Wands down for Ian: The Wizard of New Zealand is getting the axe

Ian Brackenbury Channell – The Wizard of New Zealand – has been fired from his role after two decades of working for Christchurch’s Council.

When not brewing potions or studying the laws of magic, the 88-year-old spellcaster had worked in his city’s tourism sector – “promot[ing] the city through ‘acts of wizardry and other wizard-like services’.

Channell was paid $16,000 NZD a year, racking up a respectable $368,000 NZD over the course of his career.

The Wizard of New Zealand
Image: William West AFP/File

However, all good things must come to an end, and Christchurch City Council explained their decision to letting go of their unique icon.

According to assistant chief executive, Lynn McClelland, the council’s desire to revamp their tourism industry is the driving force behind ending their contract with The Wizard:

“The council has met with The Wizard and sent him a letter thanking him for his services to Christchurch over the past decades, and informing him that we are bringing our formal contractual arrangement to a close,” McClelland said as quoted by US-based media outlet, npr.

“[Our aim for tourism is to] increasingly reflect our diverse communities and showcase a vibrant, diverse, modern city that is attractive to residents, domestic and international visitors, new businesses, and skilled migrant workers,” McClelland said.

Reportedly, Channell will receive his last paycheck this December.

Understandably, he’s not thrilled with the development.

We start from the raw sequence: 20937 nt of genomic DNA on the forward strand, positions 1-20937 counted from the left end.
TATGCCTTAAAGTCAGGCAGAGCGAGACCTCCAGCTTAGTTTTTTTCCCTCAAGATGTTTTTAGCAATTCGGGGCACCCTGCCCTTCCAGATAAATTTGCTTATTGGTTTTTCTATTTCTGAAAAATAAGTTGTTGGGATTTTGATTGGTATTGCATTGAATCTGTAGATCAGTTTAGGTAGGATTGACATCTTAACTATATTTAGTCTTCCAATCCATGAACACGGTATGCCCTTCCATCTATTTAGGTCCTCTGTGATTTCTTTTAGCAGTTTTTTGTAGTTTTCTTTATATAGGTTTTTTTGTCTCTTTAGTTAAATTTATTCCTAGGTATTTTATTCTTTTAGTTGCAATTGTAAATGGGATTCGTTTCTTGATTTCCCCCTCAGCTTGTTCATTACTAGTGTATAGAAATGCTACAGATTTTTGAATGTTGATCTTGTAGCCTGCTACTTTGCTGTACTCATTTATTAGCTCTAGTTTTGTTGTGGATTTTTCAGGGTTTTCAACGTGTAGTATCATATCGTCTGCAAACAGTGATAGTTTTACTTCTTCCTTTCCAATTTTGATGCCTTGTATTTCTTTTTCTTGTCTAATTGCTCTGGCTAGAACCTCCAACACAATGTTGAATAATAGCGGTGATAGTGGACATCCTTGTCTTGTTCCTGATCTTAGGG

“It implies that I am old and boring, but there is nobody else anything like me in Christchurch,

“It’s just they don’t like me because they are boring old bureaucrats and everyone likes me and no one likes them.”

During his time as The Wizard, Channell challenged the status quo while calling upon his supernatural powers to help the community.

He was known for protesting “against the demolition of heritage buildings after the 2011 Christchurch earthquakes”, performing rain dances in drought-affected areas and repainting the city’s “new blue [telephone] boxes to their original red” in 1988.

But with great power comes great responsibility, and Channell was no stranger to controversy.

In April, The Wizard made headlines for controversial statements he made on the New Zealand comedy show, New Zealand Today.

According to The Guardian, Channell appeared onscreen to explain why he likes “to tease women”.

Wizard of New Zealand
Image: Phil Noble/Reuters

“I love women, I forgive them all the time, I’ve never struck one yet. Never strike a woman because they bruise too easily is the first thing, and they’ll tell the neighbours and their friends … and then you’re in big trouble,” Channell reportedly said.

Born in London in 1932, Channell originally worked as a Royal Air Force Navigator, before receiving “a B.A. Double Honours in Psychology and Sociology”. He travelled around the Middle East, eventually settling down to teach in Teheran before moving to Australia as a Teaching Fellow.

His first wizarding role was the Wizard of the University of New South Wales (1969) after the university’s Vice Chancellor and Students’ Union bestowed the honour onto him.